To produce a powered material with ferrocene included between the MoS2 layers, with reference to FIG. 1a, the water 20.1 was decanted and the water immiscible liquid 22 was pipetted. In the case of FIG. 1b, the liquid 21 was evaporated and the water 20.1 pipetted. The resultant composition was dried in room air. The result was a powder 72 of molybdenum disulfide as shown in FIG. 6. The enlarged view of FIG. 7 shows that the powder includes a plurality of layers 74 of MoS2 with molecules 76 of ferrocene, represented by x's, between the layers The resultant composition can be identified by the formula MX2 :Y, where Y is the ferrocene. This was in powder form. FIG. 8 shows a molybdenum disulfide film incorporating ferrocene molecules coating a substrate 78 via the processes described above. It should be noted that there is only a single layer of ferrocene molecules between the layers of molybdenum disulfide instead of two layers of liquid molecules as shown in FIG. 2.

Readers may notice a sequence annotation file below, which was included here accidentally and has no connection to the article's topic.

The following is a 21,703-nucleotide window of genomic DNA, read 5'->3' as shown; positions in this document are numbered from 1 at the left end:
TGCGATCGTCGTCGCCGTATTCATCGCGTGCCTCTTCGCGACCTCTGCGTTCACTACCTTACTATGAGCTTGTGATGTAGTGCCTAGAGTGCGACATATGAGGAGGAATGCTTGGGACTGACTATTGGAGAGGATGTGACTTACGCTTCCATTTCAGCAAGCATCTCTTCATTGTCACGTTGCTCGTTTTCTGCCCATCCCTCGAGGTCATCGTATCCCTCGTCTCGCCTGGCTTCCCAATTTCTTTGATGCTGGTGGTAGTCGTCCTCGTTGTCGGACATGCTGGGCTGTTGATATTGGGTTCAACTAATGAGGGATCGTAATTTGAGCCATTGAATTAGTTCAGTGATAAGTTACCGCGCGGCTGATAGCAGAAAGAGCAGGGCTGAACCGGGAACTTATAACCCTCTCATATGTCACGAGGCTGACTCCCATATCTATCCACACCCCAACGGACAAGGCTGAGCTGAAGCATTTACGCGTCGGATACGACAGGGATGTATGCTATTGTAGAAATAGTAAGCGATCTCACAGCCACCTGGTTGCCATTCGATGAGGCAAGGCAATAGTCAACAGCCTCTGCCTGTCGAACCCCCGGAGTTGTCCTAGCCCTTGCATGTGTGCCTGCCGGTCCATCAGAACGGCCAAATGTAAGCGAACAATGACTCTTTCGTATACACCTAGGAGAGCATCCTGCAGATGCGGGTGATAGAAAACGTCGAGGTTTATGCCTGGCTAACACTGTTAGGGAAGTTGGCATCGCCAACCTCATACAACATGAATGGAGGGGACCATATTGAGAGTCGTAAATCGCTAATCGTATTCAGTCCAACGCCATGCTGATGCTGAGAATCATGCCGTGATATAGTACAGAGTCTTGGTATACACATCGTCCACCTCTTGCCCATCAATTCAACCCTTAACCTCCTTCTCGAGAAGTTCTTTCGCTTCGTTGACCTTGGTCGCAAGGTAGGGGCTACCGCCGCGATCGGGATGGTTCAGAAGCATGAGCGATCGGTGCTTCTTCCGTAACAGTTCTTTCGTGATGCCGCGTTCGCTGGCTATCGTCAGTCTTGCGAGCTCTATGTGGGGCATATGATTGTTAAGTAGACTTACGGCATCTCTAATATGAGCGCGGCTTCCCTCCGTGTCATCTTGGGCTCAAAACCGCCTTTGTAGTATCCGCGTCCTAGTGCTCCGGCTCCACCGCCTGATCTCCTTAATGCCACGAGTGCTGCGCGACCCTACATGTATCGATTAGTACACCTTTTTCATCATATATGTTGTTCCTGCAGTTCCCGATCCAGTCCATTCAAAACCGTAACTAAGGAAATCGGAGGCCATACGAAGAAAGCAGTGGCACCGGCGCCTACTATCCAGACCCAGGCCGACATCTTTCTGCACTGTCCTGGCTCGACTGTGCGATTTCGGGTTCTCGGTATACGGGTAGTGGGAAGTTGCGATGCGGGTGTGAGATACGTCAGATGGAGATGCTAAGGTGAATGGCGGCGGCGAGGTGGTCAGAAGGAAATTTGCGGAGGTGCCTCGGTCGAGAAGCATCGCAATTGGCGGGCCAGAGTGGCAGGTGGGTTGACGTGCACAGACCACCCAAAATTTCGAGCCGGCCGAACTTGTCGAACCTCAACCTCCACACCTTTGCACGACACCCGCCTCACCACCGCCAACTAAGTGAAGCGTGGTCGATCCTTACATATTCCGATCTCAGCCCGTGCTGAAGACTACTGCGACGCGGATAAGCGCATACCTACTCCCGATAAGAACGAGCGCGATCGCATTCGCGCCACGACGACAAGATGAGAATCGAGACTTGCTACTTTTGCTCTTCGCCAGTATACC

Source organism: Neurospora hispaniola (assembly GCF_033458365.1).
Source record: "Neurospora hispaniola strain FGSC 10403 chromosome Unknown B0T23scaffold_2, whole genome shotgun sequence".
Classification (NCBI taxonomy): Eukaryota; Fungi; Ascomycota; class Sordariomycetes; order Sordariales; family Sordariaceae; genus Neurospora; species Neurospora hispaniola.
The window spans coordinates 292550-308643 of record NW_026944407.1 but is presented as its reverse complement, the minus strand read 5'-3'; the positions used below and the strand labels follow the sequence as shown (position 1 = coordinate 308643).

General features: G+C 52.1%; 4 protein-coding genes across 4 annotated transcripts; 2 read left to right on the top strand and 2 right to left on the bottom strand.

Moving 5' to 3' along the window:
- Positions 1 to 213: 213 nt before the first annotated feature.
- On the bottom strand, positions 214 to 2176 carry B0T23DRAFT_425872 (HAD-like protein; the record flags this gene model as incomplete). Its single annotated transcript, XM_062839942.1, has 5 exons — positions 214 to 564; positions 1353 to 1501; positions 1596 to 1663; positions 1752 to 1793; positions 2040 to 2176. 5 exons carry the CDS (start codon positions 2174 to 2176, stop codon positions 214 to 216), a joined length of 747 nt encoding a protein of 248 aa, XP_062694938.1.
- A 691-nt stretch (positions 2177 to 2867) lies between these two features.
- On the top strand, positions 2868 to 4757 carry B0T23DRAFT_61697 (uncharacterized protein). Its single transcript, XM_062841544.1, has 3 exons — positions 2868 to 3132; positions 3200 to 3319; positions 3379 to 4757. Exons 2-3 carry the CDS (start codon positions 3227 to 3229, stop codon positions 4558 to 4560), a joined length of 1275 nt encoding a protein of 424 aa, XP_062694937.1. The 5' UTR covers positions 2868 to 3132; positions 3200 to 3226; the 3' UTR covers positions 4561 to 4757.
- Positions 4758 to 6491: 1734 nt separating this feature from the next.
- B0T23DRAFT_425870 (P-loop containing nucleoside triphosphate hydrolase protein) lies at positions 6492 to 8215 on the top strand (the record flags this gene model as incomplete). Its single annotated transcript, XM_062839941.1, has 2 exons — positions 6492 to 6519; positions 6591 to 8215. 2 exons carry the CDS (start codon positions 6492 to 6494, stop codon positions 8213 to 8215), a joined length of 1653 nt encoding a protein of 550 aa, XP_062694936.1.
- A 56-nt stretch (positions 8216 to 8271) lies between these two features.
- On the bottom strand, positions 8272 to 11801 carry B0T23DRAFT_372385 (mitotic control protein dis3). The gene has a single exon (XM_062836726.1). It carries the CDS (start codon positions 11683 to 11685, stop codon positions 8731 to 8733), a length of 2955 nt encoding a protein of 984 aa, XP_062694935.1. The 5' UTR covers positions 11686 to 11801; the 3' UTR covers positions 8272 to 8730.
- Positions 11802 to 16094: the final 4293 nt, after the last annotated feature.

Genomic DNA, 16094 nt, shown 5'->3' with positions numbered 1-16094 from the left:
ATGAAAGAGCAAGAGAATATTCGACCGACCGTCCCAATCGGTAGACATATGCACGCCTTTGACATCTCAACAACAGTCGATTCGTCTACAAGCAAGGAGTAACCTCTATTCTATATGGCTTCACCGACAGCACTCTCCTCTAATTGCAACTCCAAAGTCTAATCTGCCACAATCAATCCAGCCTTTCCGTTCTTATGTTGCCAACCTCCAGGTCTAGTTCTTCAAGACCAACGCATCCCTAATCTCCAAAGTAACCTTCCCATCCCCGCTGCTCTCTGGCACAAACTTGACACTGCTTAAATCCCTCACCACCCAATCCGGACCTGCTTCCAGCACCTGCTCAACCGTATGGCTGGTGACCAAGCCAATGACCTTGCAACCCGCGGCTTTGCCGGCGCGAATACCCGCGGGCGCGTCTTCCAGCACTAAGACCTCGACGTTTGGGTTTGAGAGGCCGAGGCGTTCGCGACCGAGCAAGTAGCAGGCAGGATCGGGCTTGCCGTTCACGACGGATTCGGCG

Besides ferrocene, other possible solutes are copper phthalocyanine (CuPc), phthalocyanine (Pc), stearamide, and chrysene. Below is a table of films produced with molybdenum disulfide using a particular solvent and a solute dissolved in the solvent. Large area films can be produced using the above method.
______________________________________Solvent Solute Properties and Uses______________________________________1. benzene, ferrocene Highly oriented, and carbon better electrical tetrachloride conductivity. Powder may have applications as a catalytic material.2. benzene, Phthalocyanine Blue color films, hexene dyes, CuPc, possible gas sensing Pc etc. ability. 1-chlorona- phthalene3. benzene, chrysene whitish film, hexene fluorescent film, purple fluorescence upon exposure to ultra-violet radiation.4. hexene stearamide widely separated MoS2 layers.______________________________________